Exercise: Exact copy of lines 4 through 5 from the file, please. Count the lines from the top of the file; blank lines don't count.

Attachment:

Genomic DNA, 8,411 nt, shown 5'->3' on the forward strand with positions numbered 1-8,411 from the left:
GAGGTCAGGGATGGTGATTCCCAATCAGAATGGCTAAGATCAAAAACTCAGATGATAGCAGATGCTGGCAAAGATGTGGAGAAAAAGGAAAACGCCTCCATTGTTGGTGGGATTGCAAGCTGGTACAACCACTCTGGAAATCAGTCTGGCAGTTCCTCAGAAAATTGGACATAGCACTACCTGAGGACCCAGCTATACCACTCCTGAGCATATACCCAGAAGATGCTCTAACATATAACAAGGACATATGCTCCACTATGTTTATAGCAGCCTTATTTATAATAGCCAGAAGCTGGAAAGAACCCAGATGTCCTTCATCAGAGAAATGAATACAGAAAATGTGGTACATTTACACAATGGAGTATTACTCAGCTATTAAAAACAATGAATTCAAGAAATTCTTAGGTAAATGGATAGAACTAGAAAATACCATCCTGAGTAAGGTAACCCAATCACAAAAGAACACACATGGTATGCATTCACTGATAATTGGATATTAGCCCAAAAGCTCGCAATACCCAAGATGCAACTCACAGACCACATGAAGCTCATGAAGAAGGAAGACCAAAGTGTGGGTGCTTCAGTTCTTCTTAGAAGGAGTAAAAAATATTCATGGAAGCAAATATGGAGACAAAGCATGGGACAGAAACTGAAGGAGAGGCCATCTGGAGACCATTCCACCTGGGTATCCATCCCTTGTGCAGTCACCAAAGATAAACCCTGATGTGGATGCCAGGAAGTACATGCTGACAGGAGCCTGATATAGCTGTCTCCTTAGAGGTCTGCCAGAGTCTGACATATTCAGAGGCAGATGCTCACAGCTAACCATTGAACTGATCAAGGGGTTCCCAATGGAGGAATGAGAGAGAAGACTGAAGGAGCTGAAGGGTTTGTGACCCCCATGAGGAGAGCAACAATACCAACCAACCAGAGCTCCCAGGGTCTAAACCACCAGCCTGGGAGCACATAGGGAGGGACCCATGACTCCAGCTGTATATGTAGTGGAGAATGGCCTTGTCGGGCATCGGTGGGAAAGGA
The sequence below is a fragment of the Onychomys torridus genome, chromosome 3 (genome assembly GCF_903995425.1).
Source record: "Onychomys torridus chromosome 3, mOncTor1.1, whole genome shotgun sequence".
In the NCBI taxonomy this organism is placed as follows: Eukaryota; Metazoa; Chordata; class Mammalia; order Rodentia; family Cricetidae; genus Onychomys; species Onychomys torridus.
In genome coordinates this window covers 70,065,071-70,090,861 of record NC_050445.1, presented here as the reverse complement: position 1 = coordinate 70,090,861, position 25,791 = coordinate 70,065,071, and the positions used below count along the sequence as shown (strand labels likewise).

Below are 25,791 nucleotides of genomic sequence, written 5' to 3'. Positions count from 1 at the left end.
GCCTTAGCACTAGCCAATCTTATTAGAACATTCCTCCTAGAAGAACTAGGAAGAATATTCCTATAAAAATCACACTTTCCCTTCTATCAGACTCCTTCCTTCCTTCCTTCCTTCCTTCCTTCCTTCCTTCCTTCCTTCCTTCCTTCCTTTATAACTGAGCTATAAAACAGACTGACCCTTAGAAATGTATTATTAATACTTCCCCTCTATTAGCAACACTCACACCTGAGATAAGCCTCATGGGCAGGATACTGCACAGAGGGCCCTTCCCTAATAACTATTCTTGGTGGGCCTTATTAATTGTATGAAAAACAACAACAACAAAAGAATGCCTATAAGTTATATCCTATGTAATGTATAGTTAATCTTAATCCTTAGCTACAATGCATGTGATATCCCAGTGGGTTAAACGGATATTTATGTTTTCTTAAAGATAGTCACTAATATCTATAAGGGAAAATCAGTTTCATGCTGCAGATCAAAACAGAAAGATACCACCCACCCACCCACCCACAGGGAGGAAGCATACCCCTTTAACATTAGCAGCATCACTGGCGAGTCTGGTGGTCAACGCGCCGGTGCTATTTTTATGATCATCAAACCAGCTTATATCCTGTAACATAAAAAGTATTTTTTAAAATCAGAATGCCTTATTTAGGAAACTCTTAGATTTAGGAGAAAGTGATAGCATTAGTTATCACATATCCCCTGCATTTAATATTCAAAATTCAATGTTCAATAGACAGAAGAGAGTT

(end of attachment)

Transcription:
Source record: "Onychomys torridus chromosome 3, mOncTor1.1, whole genome shotgun sequence".
In the NCBI taxonomy this organism is placed as follows: Eukaryota; Metazoa; Chordata; class Mammalia; order Rodentia; family Cricetidae; genus Onychomys; species Onychomys torridus.